Forgot to post this when it came out, but the January issue of the 9 Marks newsletter can be read here. 9 Marks is a church resourcing ministry out of Capital Hill Baptist Church in DC where Mark Dever is the pastor. This issue covers the topic of friendship and community, which we have been talking about a lot at Christ Church as we make our way through Hebrews. Good stuff and will keep you occupied for awhile at 37 pages.
When I was on staff at Faith Church in Birmingham, my uniform on Sundays consisted of a suit and tie (casual Sunday was rolling in wearing a sportcoat). I actually didn't wear a tie one Sunday and was promptly reprimanded by several parishioners, but I had already taken the gig here in Georgia and was done with that kind of hooey. But that was the uniform and if I was still there, I'd still be spending money at Jos. A. Bank and Brooks Brothers to stay pretty.
Fast forward three years later and my hair's a bit longer and I haven't worn a tie on Sundays since August 2004 (much to the chagrin of chief fashionista Matt Churnock who'd have me in tails and a top hat if he had any say in the matter). I went to a sportcoat for awhile and then borrowed Nick Saban's grey suit (you know, the only one anyone has seen him wear in public since he got to Tuscaloosa) and wore that without a tie somedays. Then we started to work in the 'business casual' attire and before you know it, I'm standing on stage wearing untucked shirts (designed to be worn that way) and even jeans every now and then.
Now before you hit the comment button, I'm responding to nothing about what I'm wearing. I mean it - there's at least one other post in the archives about what preachers should be sporting on Sundays. Find it and post there if you'd like.
All I want to do here is to explain the method behind this madness. For me and for our leaders, this is part of refinement of doing contextualization and exegeting our culture. Shouldn't have been too hard - I got here and pretty much no one was wearing a tie or a sport coat. Then as we began to shape ourselves contextually to speak into the worlds of 18-35 year old men, we began to wonder why I was dressing like I was 45.
So I get to be myself and also be part of creating a culture that we hope continues to transform the world of some guys in our community. It's been fun to see over a dozen guys actually join Christ Church as members since last summer because we're trying to create an environment that helps men develop as men (which is another post altogether).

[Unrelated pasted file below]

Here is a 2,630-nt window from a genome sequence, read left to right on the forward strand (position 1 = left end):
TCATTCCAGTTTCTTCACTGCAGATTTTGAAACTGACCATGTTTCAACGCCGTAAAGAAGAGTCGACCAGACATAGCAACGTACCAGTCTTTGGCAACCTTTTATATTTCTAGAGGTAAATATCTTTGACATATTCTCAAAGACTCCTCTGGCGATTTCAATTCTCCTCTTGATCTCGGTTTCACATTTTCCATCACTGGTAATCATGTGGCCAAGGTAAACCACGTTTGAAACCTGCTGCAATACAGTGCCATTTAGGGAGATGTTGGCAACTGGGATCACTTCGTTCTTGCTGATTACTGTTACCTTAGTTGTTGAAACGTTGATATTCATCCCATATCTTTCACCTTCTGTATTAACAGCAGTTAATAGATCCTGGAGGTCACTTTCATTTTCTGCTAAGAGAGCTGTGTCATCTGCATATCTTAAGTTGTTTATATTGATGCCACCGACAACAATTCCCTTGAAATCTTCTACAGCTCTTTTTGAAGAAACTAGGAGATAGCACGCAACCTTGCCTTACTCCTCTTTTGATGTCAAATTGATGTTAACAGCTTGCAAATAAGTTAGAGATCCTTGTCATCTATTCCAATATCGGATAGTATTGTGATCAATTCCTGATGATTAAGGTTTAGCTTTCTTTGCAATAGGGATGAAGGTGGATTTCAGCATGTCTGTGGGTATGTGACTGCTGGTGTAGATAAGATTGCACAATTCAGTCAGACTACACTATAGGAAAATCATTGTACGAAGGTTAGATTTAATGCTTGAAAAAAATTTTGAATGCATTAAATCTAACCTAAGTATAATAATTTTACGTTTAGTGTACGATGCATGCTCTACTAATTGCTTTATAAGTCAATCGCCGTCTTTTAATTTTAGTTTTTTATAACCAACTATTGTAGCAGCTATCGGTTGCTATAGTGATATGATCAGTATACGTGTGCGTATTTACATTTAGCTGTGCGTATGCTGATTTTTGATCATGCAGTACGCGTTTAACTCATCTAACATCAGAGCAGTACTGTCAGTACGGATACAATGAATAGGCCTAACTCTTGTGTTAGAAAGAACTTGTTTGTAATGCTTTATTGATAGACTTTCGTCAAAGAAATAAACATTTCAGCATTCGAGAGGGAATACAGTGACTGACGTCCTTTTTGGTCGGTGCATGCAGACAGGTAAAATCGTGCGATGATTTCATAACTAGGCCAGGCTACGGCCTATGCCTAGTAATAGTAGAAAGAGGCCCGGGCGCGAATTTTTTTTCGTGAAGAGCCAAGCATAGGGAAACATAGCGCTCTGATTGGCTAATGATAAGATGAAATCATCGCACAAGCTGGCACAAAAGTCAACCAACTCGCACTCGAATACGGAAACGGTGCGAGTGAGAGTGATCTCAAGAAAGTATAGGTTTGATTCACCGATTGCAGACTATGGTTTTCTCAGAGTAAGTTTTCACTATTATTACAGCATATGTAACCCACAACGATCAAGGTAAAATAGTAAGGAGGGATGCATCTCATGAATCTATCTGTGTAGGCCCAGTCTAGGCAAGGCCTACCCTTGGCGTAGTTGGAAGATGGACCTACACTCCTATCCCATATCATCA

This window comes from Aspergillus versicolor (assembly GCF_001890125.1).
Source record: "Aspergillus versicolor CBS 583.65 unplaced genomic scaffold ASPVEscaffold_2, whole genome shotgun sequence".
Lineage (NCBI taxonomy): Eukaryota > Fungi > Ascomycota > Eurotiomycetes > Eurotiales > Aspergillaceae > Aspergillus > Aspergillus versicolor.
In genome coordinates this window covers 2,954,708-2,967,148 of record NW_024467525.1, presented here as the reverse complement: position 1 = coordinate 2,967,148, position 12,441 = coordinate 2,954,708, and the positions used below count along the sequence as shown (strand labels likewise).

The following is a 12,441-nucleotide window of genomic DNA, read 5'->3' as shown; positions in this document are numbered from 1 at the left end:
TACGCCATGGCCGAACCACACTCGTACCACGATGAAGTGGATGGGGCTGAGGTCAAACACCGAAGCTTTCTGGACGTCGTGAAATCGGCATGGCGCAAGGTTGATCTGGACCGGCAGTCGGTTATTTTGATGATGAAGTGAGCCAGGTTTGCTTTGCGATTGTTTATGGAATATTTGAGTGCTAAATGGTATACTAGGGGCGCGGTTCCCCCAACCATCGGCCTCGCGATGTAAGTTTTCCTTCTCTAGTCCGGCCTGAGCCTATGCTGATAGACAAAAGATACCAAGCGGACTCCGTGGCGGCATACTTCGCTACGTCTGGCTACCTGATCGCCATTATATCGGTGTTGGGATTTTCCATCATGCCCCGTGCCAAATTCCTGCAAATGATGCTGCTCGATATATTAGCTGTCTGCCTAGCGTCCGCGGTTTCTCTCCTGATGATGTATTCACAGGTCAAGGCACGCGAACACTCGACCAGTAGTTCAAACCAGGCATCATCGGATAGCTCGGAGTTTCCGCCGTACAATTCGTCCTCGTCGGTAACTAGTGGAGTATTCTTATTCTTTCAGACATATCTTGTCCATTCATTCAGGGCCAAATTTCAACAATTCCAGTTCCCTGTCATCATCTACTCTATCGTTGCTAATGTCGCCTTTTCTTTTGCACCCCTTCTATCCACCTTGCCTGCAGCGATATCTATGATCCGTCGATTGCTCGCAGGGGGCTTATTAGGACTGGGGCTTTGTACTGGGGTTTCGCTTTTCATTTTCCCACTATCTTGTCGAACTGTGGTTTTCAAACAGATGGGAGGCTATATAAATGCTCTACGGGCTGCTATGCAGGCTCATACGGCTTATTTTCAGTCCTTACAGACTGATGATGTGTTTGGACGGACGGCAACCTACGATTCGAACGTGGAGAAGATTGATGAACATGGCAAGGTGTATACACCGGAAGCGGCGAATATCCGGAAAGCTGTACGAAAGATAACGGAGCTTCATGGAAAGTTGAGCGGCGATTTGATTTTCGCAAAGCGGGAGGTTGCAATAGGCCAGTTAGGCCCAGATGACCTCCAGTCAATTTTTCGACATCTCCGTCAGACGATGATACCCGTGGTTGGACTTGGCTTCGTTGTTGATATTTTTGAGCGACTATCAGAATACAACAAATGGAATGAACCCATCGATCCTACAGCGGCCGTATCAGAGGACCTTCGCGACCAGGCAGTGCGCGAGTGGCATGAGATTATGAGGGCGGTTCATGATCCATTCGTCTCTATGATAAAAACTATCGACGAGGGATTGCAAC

Moral of the story: solid theological and cultural grounding frees us to pursue cultural relevance, mediating the timeless story of the kingdom into a form which is intelligible to non-Christians and speaks into their questions of plausibility and credibility. Ed Stetzer has more to say about it here.
I have the privilege of writing a monthly article for The Oconee Leader, a weekly newspaper that ends up in every business and residential mailbox in the county. Here's my latest article about our aversion to the reality of Jesus as King:
was hanging out with a friend who wouldn’t consider himself to be a follower of
Jesus but brings up religious stuff whenever we’re together. Somehow we got to
talking about these guys on TV who make predictions about anything from world
politics to the number of tornadoes that are going to sweep across west Texas in 2007 – all in
the name of God apparently. I seriously dislike those conversations because
they rarely lead to talking about Jesus and usually make me wonder how much
peyote one has to smoke in order to come up with some of these ‘prophecies.’
This particular conversation, however, did turn to Jesus as my friend started
talking about the fact that one of the TV guys was basing all of his
whacked-out predictions on the fact that Jesus is the ‘King and Ruler of all.’
His question – do Christians really believe that Jesus is a king?
Have you heard about this? Jay Stein, writing in the LA Times, hits at the heart of the issue with virtual worlds like The Sims or Second Life, which as of this post had 2,941,375 residents who had spent close to $200,000 USD in the last 24 hours alone in this alternate universe where you create your own avatar (computerized image of yourself) and live out another life. Check out some of the statistics - people spending over $5,000/month to buy imaginary property and possessions. Stein talks about the effects and implications of one woman who was married in real life but had a serious, steady, monogamous online relationship with another man.
This is like crack for suburbanites who live to create the illusion of perfection. We avoid each other because we're not perfect but our craving for community has to be met. And because we so often missed that community exists because Jesus is putting broken people back together, we have to pursue connections with random people in Grenoble, France if we're ever going to actually feel good about ourselves (I actually signed up and 'played' for about twenty minutes under the name 'Mat Branagh' which was totally random but they only have a limited number of last names available and Kenneth Branagh's a good actor, so what the heck - I talked with about three people who were just getting started like me. Got hit on twice - by a guy and a girl; found manuevering around using my arrow keys to be more trouble than it was worth; and knowing that I'd like to be in a world where everyone thinks I'm perfect, I logged off and removed the SL software from my laptop).